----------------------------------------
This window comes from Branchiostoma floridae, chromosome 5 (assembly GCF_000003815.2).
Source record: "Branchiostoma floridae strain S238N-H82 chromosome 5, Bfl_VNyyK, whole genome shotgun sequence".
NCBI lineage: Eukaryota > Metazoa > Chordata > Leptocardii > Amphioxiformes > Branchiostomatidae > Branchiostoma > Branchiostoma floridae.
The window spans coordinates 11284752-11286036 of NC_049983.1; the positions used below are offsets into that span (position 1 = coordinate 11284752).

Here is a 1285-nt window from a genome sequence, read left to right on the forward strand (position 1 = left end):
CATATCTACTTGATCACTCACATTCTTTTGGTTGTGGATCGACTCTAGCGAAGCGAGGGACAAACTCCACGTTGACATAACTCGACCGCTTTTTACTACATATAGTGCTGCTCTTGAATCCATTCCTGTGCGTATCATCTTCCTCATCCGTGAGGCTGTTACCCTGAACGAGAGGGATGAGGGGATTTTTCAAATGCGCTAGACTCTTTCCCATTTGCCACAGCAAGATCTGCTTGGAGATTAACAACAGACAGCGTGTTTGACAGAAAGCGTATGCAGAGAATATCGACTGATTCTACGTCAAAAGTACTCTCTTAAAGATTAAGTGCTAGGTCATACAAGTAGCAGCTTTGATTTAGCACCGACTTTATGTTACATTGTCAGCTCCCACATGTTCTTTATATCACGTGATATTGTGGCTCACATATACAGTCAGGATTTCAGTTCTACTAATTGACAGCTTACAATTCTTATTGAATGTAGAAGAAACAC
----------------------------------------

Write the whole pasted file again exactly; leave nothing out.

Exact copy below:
This window comes from Branchiostoma floridae, chromosome 5 (assembly GCF_000003815.2).
Source record: "Branchiostoma floridae strain S238N-H82 chromosome 5, Bfl_VNyyK, whole genome shotgun sequence".
NCBI lineage: Eukaryota > Metazoa > Chordata > Leptocardii > Amphioxiformes > Branchiostomatidae > Branchiostoma > Branchiostoma floridae.
The window spans coordinates 11284752-11286036 of NC_049983.1; the positions used below are offsets into that span (position 1 = coordinate 11284752).

Here is a 1285-nt window from a genome sequence, read left to right on the forward strand (position 1 = left end):
CATATCTACTTGATCACTCACATTCTTTTGGTTGTGGATCGACTCTAGCGAAGCGAGGGACAAACTCCACGTTGACATAACTCGACCGCTTTTTACTACATATAGTGCTGCTCTTGAATCCATTCCTGTGCGTATCATCTTCCTCATCCGTGAGGCTGTTACCCTGAACGAGAGGGATGAGGGGATTTTTCAAATGCGCTAGACTCTTTCCCATTTGCCACAGCAAGATCTGCTTGGAGATTAACAACAGACAGCGTGTTTGACAGAAAGCGTATGCAGAGAATATCGACTGATTCTACGTCAAAAGTACTCTCTTAAAGATTAAGTGCTAGGTCATACAAGTAGCAGCTTTGATTTAGCACCGACTTTATGTTACATTGTCAGCTCCCACATGTTCTTTATATCACGTGATATTGTGGCTCACATATACAGTCAGGATTTCAGTTCTACTAATTGACAGCTTACAATTCTTATTGAATGTAGAAGAAACAC